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Mahātmā Mohandas Karamchand Gandhi (/ˈɡɑːndi, ˈɡæn-/;[1] Կաղապար:IPA-hns; 2 October 1869 – 30 January 1948) was an Indian activist who was the leader of the Indian independence movement against British rule. Employing nonviolent civil disobedience, Gandhi led India to independence and inspired movements for civil rights and freedom across the world. The honorific Mahātmā (Sanskrit: "high-souled", "venerable")[2]—applied to him first in 1914 in South Africa[3]—is now used worldwide. In India, he is also called Bapu (Gujarati: endearment for father,[4] papa[4][5]) and Gandhi ji. He is unofficially called the Father of the Nation.[6][7]Born and raised in a Hindu merchant caste family in coastal Gujarat, India, and trained in law at the Inner Temple, London, Gandhi first employed nonviolent civil disobedience as an expatriate lawyer in South Africa, in the resident Indian community's struggle for civil rights. After his return to India in 1915, he set about organising peasants, farmers, and urban labourers to protest against excessive land-tax and discrimination. Assuming leadership of the Indian National Congress in 1921, Gandhi led nationwide campaigns for various social causes and for achieving Swaraj or self-rule.400 km (250 mi) Dandi Salt March in 1930, and later in calling for the British to Quit India in 1942. He was imprisoned for many years, upon many occasions, in both South Africa and India. He lived modestly in a self-sufficient residential community and wore the traditional Indian dhoti and shawl, woven with yarn hand-spun on a charkha. He ate simple vegetarian food, and also undertook long fasts as a means of both self-purification and political protest.Gandhi famously led Indians in challenging the British-imposed salt tax with the

  1. "Gandhi" Archived 14 January 2015 at the Wayback Machine.. Random House Webster's Unabridged Dictionary.
  2. McGregor Ronald Stuart (1993)։ The Oxford Hindi-English Dictionary։ Oxford University Press։ էջ 799։ ISBN 978-0-19-864339-5։ Արխիվացված օրիգինալից 12 October 2013-ին։ Վերցված է 31 August 2013  Quote: (mahā- (S. "great, mighty, large, ..., eminent") + ātmā (S. "1.soul, spirit; the self, the individual; the mind, the heart; 2. the ultimate being."): "high-souled, of noble nature; a noble or venerable man."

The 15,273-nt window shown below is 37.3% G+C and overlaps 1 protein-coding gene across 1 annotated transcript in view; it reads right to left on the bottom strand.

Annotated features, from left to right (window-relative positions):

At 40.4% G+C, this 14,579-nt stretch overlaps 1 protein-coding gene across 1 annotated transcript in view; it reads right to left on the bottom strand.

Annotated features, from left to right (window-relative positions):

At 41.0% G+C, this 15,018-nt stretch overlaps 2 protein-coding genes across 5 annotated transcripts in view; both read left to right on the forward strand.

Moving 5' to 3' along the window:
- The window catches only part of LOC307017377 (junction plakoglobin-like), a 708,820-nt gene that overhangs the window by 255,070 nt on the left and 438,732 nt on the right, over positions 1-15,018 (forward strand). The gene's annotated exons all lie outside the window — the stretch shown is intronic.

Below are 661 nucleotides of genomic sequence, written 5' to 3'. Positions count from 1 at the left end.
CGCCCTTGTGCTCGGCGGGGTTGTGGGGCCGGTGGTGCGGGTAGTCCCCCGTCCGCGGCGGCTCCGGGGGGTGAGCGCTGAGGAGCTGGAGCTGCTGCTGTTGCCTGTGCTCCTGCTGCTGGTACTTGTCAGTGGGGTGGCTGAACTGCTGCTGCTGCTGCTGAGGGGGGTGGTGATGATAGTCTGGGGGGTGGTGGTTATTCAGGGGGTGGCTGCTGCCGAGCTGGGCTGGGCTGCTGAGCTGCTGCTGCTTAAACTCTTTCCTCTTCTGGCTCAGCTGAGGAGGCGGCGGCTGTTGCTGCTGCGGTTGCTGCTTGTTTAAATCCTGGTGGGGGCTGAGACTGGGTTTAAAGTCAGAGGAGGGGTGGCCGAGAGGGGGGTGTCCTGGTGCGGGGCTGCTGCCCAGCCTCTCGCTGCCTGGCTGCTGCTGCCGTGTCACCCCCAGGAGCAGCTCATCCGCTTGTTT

3. Gandhi, Rajmohan (2006) p. 172: "... Kasturba would accompany Gandhi on his departure from Cape Town for England in July 1914 en route to India. ... In different South African towns (Pretoria, Cape Town, Bloemfontein, Johannesburg, and the Natal cities of Durban and Verulam), the struggle's martyrs were honoured and the Gandhi's bade farewell. Addresses in Durban and Verulam referred to Gandhi as a 'Mahatma', 'great soul'. He was seen as a great soul because he had taken up the poor's cause. The whites too said good things about Gandhi, who predicted a future for the Empire if it respected justice." (p. 172).
  4. 4,0 4,1 McAllister Pam (1982)։ Reweaving the Web of Life: Feminism and Nonviolence։ New Society Publishers։ էջ 194։ ISBN 978-0-86571-017-7։ Արխիվացված օրիգինալից 12 October 2013-ին։ Վերցված է 31 August 2013  Quote: "With love, Yours, Bapu (You closed with the term of endearment used by your close friends, the term you used with all the movement leaders, roughly meaning 'Papa.'" Another letter written in 1940 shows similar tenderness and caring.
  5. Eck Diana L. (2003)։ Encountering God: A Spiritual Journey from Bozeman to Banaras։ Beacon Press։ էջ 210։ ISBN 978-0-8070-7301-8։ Արխիվացված օրիգինալից 12 October 2013-ին։ Վերցված է 31 August 2013  Quote: "... his niece Manu, who, like others called this immortal Gandhi 'Bapu,' meaning not 'father,' but the familiar, 'daddy.'" (p. 210)
  6. "Gandhi not formally conferred 'Father of the Nation' title: Govt" Archived 6 September 2014 at the Wayback Machine., The Indian Express, 11 July 2012.
  7. "Constitution doesn't permit 'Father of the Nation' title: Government" Archived 7 January 2017 at the Wayback Machine., The Times of India, 26 October 2012.